Chenille processionnaire forming a line.
January and February 2014 are shaping up to be one of the warmest winters on record for France. Heavy rainfall led to flooding in the South of France (Aquitaine and separately Provence-Alpes-Côte d’Azur) and Brittany (the meteorological vigilance for the Finistère region was just recently removed). In Toulouse, the ground has been so saturated that moss is starting to grow everywhere, even on the parking lot at work. In case you were wondering, the French word for moss is mousse, which is also the same word for foam, as in the chocolate mousse that we all know and love.
February is also the month when the Pine Processionary caterpillar (chenille processionnaire) makes its apparition. What makes these insects so remarkable is that they when they leave their nests to pupate, the follow each other in a neat head-to-tail line. You can see them on the ground following each other in groups with as many as a few dozen individuals – I see them on my way to the cafeteria at work. Pine processionary caterpillars are hairy, but unlike the friendly woolly bear, they have irritating hairs that can invoke serious allergic reactions in some individuals, so be sure to look but not touch. One of their few natural predators is the very cute Great Tit (mésange chabonnière).
Mésange charbonnière. Photo credit: Marek Szczepanek.
I hope this little post will inspire you to take a look at the flora and fauna in your neck of the woods. Writing it has certainly helped to take my mind of things like politics and money troubles in order to concentrate on the world around me and to appreciate my life here in France.
Until next time, au revoir.
Credit: Françoise Class
On January 28th 2014, Mediapart published a blog post entitled, “Students: your registration fees are going to increase!” that you can read here: http://blogs.mediapart.fr/edition/les-batailles-de-legalite/article/280114/etudiants-vos-frais-d-inscription-vont-augmenter (in French). The tuition hikes, which concern France’s elite engineering schools, l’Ecole des Mines and Télécom, represent an over 70% increase compared to last year’s tuition and registration fees.
As an occasional reader of Le Monde and the free newspaper that I pick up on the metro in the morning, this information passed quietly under my radar. No reports of student riots made it onto the news and if the story was reported, it was done so in a most discrete manner.
Is horse the new beef?
A few days before the horse meat scandal broke out, my husband and I stopped by the Huit-à-Huit (French minimart) to pick up something to eat. It was late and they were fresh out of the blood sausages that I was craving, so we decided to buy a bargain basement brand steak in an opaque plastic sachet with a delicious looking broiled steak printed on the outside. When we got home and I opened it up, it looked much redder than normal. I supposed that they must have used red food dye to make it look fresher, not surprising given the price. After a few minutes in the pan, it was still nearly fuchsia in color. Then we tasted it.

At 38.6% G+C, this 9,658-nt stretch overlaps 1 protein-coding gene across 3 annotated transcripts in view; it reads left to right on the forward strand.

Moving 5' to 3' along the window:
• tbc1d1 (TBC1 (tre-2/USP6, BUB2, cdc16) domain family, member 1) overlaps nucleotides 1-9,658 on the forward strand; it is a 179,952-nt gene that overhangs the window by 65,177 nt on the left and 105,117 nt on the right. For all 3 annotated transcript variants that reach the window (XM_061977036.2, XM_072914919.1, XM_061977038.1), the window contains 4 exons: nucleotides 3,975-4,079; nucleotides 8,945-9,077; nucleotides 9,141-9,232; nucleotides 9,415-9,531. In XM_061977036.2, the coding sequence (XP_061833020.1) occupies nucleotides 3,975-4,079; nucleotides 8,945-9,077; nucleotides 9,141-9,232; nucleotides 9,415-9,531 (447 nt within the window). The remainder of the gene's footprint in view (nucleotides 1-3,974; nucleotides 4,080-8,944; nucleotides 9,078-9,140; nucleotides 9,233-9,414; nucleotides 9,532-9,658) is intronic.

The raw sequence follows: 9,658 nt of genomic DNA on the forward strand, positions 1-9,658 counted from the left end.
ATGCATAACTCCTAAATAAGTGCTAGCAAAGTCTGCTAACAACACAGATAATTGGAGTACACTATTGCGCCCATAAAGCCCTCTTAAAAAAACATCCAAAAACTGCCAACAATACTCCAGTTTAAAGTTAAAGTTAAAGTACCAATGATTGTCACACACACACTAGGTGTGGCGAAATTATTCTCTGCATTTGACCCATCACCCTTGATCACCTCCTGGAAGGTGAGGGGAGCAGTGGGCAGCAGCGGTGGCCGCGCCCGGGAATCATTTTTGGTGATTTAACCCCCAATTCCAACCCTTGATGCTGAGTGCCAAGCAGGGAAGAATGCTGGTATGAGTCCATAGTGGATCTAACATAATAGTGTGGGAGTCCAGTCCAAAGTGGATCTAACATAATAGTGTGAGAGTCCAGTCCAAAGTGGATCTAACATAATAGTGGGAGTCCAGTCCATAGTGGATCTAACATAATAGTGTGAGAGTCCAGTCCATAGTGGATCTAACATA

“Hey, this steak is really strong for beef.”
“That’s strange it tastes just like horse meat.”
“I think it is horse meat!”
Le Pont Neuf, Garonne Toulousaine
After several weeks of rain and gray weather, the sun finally came out for a while today in between sessions of hide-and-seek with the clouds. It was the perfect time to go out and get a little vitamin D before settling into another week under neon lights and computer screens.
Last week, the Garonne was at flood stage with a height of 3.78 m (right now it’s back down to around 1.2m) and the banks still bore some remnants of the flood this Sunday, making the river walk a little muddier than usual. The flood gates were closed on the right bank after the Pont Neuf (literally the “New Bridge”) and the river, while much lower, was just below the walkway. If you look closely at the photo of the Pont Neuf, you can see a set of holes above the archways. These are called dégeuloirs (a word which could be interpreted as vulgar depending on how you use it because dégeuler means to throw-up and this also means a recipient for throwing-up) and they allow flood waters to run through the bridge, relieving stress on the structure. Continue reading
Our Christmas decorations, did you really think I’d show how dirty the rest of our apartment is?
With the holidays growing near, the rush is on to finish all our last minute work projects, which seem to spring up like mushrooms in the shade of vacation time, and prepare for the transatlantic journey back to California. Since we never host Christmas, the apartment starts looking more and more haggard as the holiday season continues on. Right now, all the radiators are covered with damp clothes, as I try to dry laundry in a hurry before our plane leaves Tuesday. (For those who have never had the pleasure, a cast iron radiator is the poor man’s dryer.)
The Nutcracker, Repetto store front.
My annual holiday visit to the states is almost here and it’s time to stock up holiday gifts for the family before heading back home. After all, what is the point of living in France if you don’t bring back souvenirs? Christmas shopping is always a stressful time. After living in France for a few years, I’m starting to run out of good ideas for Frenchy things to get for the family. Foie gras, Mariage Frères tea, opinel knives and t-shirts from assorted regions are just a few examples from previous years.
Yesterday, one of my favorite comic book artists posted a great piece about upcoming legislation concerning deep-sea trawling in the European Union. Her witty piece brings to light a very important case of government subsidies going to a destructive and unprofitable industry.
You can visit Pénélope Bagieu’s site today to learn more about the impact of deep-sea trawling in the EU.
Even if you’re not so environmental, she has a lot of funny comics about everyday life. Take a look!